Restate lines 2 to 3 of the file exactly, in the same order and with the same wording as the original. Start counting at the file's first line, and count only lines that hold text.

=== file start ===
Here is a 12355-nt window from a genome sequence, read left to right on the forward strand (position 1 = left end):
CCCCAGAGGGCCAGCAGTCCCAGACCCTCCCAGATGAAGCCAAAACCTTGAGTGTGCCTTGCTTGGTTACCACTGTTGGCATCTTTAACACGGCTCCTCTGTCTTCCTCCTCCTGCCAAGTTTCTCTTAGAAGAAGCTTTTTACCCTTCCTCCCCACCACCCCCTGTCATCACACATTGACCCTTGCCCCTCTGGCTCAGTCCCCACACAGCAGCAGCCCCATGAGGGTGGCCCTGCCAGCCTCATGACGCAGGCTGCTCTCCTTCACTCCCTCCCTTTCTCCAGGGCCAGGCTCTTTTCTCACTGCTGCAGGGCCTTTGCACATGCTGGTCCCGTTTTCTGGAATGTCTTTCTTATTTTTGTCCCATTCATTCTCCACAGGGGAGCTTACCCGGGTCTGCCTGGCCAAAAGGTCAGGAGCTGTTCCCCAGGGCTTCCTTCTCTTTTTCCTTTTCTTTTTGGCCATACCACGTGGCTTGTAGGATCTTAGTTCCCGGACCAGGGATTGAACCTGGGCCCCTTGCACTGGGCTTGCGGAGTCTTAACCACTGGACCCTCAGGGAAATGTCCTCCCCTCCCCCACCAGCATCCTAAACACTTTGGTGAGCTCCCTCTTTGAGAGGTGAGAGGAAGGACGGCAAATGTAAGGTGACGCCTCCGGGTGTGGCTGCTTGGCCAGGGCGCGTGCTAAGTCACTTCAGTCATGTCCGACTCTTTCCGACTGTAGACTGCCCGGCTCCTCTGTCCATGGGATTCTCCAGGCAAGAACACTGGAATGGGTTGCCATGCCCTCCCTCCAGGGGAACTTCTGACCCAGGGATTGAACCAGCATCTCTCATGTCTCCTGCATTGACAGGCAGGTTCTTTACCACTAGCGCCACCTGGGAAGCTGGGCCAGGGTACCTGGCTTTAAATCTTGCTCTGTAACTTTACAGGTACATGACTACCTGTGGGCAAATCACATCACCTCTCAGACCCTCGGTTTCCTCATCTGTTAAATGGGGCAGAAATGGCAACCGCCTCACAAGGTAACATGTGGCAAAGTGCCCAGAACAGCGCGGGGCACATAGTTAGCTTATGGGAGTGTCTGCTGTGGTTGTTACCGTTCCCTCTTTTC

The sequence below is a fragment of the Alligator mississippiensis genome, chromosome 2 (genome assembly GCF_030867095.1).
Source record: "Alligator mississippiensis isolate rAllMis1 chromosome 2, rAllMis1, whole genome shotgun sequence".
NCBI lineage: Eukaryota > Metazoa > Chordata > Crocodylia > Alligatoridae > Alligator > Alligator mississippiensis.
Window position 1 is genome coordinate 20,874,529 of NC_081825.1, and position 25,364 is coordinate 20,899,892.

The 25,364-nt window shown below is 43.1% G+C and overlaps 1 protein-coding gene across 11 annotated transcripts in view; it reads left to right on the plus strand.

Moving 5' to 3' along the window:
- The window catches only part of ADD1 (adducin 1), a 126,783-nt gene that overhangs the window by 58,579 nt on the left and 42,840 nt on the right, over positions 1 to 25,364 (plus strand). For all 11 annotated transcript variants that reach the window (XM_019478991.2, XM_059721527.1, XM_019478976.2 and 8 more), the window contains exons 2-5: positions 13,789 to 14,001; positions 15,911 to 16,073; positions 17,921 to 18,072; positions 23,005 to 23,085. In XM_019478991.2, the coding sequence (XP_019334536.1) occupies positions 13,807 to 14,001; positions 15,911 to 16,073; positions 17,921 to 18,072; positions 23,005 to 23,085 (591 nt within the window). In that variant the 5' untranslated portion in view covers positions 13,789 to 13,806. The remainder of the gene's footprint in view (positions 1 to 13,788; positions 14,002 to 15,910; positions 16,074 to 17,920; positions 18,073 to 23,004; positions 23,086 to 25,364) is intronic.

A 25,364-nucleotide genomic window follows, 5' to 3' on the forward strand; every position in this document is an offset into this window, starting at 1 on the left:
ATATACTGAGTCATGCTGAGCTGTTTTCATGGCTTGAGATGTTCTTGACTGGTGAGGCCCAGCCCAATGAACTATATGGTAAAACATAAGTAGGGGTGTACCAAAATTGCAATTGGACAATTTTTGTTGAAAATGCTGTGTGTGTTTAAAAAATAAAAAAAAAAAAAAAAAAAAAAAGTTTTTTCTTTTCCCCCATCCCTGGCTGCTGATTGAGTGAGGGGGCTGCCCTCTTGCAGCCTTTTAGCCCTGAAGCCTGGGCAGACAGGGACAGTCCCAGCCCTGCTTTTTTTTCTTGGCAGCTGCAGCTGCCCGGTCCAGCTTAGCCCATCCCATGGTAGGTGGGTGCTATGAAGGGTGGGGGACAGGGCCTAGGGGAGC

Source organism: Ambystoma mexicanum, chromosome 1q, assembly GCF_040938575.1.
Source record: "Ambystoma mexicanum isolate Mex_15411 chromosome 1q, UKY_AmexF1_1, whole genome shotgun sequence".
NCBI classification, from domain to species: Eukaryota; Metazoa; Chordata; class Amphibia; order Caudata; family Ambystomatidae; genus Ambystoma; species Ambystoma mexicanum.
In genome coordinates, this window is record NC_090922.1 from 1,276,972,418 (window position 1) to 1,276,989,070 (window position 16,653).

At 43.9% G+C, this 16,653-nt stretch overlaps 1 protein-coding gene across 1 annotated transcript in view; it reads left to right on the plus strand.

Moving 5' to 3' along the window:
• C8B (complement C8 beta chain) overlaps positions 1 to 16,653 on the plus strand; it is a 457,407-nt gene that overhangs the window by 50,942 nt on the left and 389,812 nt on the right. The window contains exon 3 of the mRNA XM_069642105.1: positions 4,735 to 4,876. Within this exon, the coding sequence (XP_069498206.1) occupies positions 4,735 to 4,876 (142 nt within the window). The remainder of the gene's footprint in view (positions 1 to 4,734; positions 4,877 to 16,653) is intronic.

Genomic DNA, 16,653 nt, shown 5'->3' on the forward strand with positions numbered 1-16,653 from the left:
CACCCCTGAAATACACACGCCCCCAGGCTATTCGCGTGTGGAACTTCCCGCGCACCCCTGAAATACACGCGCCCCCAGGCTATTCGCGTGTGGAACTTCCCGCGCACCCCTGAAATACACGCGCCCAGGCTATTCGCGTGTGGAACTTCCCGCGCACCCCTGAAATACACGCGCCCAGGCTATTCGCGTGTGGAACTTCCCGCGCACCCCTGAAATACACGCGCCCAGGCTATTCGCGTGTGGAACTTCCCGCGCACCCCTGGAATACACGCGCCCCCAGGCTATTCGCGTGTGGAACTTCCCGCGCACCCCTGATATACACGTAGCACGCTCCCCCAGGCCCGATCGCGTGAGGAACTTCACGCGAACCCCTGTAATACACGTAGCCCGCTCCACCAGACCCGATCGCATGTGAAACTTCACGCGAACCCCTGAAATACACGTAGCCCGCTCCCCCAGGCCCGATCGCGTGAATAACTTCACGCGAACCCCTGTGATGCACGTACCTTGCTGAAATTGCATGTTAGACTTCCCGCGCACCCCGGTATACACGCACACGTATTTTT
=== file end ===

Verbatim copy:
CCCCAGAGGGCCAGCAGTCCCAGACCCTCCCAGATGAAGCCAAAACCTTGAGTGTGCCTTGCTTGGTTACCACTGTTGGCATCTTTAACACGGCTCCTCTGTCTTCCTCCTCCTGCCAAGTTTCTCTTAGAAGAAGCTTTTTACCCTTCCTCCCCACCACCCCCTGTCATCACACATTGACCCTTGCCCCTCTGGCTCAGTCCCCACACAGCAGCAGCCCCATGAGGGTGGCCCTGCCAGCCTCATGACGCAGGCTGCTCTCCTTCACTCCCTCCCTTTCTCCAGGGCCAGGCTCTTTTCTCACTGCTGCAGGGCCTTTGCACATGCTGGTCCCGTTTTCTGGAATGTCTTTCTTATTTTTGTCCCATTCATTCTCCACAGGGGAGCTTACCCGGGTCTGCCTGGCCAAAAGGTCAGGAGCTGTTCCCCAGGGCTTCCTTCTCTTTTTCCTTTTCTTTTTGGCCATACCACGTGGCTTGTAGGATCTTAGTTCCCGGACCAGGGATTGAACCTGGGCCCCTTGCACTGGGCTTGCGGAGTCTTAACCACTGGACCCTCAGGGAAATGTCCTCCCCTCCCCCACCAGCATCCTAAACACTTTGGTGAGCTCCCTCTTTGAGAGGTGAGAGGAAGGACGGCAAATGTAAGGTGACGCCTCCGGGTGTGGCTGCTTGGCCAGGGCGCGTGCTAAGTCACTTCAGTCATGTCCGACTCTTTCCGACTGTAGACTGCCCGGCTCCTCTGTCCATGGGATTCTCCAGGCAAGAACACTGGAATGGGTTGCCATGCCCTCCCTCCAGGGGAACTTCTGACCCAGGGATTGAACCAGCATCTCTCATGTCTCCTGCATTGACAGGCAGGTTCTTTACCACTAGCGCCACCTGGGAAGCTGGGCCAGGGTACCTGGCTTTAAATCTTGCTCTGTAACTTTACAGGTACATGACTACCTGTGGGCAAATCACATCACCTCTCAGACCCTCGGTTTCCTCATCTGTTAAATGGGGCAGAAATGGCAACCGCCTCACAAGGTAACATGTGGCAAAGTGCCCAGAACAGCGCGGGGCACATAGTTAGCTTATGGGAGTGTCTGCTGTGGTTGTTACCGTTCCCTCTTTTC

The sequence below is a fragment of the Alligator mississippiensis genome, chromosome 2 (genome assembly GCF_030867095.1).